Between Stephen King’s original novel and the beloved 1990s TV adaptation, IT has been scaring the bejeezus out of people for over thirty years. Now a big screen adaptation has come along to terrify a whole new generation of teens, as well as satisfying the adults who still carry fond memories of their own childhood scares. In shifting the action from the ‘50s to the ‘80s, Mama director Andy Muschietti has ensured this version of IT will have maximum nostalgic impact, setting it in the milieu in which most fans first enjoyed it. This is no cheap trick to capitalise on the current wave of ‘80s throwbacks – most, like Stranger Things, borrow heavily from King anyway – but it feeds into the film’s central exploration of childhood fears and anxieties, both real and imaginary.
The film is set in Derry, ME, a small town with unusually high statistic when it comes to missing persons, particularly children. In a chilling opening scene, we find out why, as young Georgie (Jackson Robert Scott) is lured down a storm drain by a sinister clown named Pennywise (Bill Skarsgard). Though the bodies never turn up, Georgie and the other kids are assumed dead, but his brother Bill (Jaden Lieberher) won’t give up on him that easily. He rounds up his friends, a gaggle of misfits who self-identify as the Losers’ Club, and together they spend their summer vacation trying to find Georgie and solve the mystery of the missing children.
The bulk of the narrative from that point on plays out like an ‘80s kids adventure film in the vein of something like The Goonies or King’s own Stand By Me, but with frightening horror interludes. We follow these kids they try to navigate all kinds of coming-of-age tropes, from vicious bullies to impending puberty, all in a town where the adults are neglectful at best and a creeping, malevolent force lurks around every corner. Pennywise isn’t the only manifestation of this evil creature, which appears every 27 years to feed on the fear of the children. It appears to the Losers in different ways, each one playing on their deepest, darkest fears, most of which are based on the traumas the kids are facing in their real lives. In some cases, the nightmares that Pennywise dreams up are nothing compared to the horrors the kids have to contend with day to day.
Among many things, IT is an ode to childhood friendship and a beautiful depiction of the innocence and imagination we all possess before the realities of adolescence and adulthood begin to take over. They’re still suspicious of adults – and rightly so considering the adults in this town – and largely treat them as the enemy, relying only on each other, which is a bond that will come to be crucial to facing up to Pennywise. Every one of these perfectly cast characters resonate but it is Lieberher, Lillis and Jeremy Ray Taylor (as chubby new kid Ben) that make the biggest impressions.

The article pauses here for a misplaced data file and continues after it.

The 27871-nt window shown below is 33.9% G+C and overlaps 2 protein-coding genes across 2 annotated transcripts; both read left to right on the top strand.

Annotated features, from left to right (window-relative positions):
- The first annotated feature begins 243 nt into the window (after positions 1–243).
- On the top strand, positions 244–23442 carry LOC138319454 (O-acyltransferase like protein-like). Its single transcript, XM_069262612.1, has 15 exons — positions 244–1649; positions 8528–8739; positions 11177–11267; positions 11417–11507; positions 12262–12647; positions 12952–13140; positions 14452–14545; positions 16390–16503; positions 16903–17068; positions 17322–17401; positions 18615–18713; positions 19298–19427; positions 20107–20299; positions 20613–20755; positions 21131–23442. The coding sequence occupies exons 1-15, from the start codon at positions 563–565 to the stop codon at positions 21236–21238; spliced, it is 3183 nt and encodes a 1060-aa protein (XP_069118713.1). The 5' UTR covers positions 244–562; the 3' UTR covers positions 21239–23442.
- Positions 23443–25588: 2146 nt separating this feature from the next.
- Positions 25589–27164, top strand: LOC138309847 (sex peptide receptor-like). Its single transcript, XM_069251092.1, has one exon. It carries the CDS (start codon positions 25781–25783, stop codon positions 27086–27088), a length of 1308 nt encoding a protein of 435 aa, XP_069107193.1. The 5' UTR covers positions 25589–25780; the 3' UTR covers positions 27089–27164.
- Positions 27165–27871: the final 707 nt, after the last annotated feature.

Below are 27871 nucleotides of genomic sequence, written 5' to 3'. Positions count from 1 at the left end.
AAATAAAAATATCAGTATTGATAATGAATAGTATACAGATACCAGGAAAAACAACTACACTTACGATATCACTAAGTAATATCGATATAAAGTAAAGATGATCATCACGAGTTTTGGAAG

But for all of IT’s other virtues, what will really make or break the film for many horror fans is whether it’s scary or not. So how scary is it? Well, that’s subjective of course but Muschietti does dream up some imagery that burns itself onto the brain and stays there for days after. Most of the scares come via scenes of escalating horror and intensity – a faulty projector provides the most gut-churning scene – and Muschietti does a good job of filling the background with little details that keep the threat of Pennywise alive even when he isn’t on screen. When he is on screen, the CGI-enhanced Skarsgard ably fills Tim Curry’s outsized shoes, finding the right mix of oddly charming and utterly horrifying, with a lilting, goofy voice and a dripping, sickly smile.
Unlike the book and miniseries, this version of IT has chopped out the scenes following the characters as adults and will tackle those in a second chapter. This proves a wise decision as, even though it clocks in at almost two hours, IT does occasionally feel rushed, with a subplot involving the school’s chief bully in particular escalating far too rapidly. Thankfully Muschietti manages to wrap things up neatly enough that this film works well as both a standalone piece and the first chapter of a grander story, while providing us with characters who are well worth catching up with again.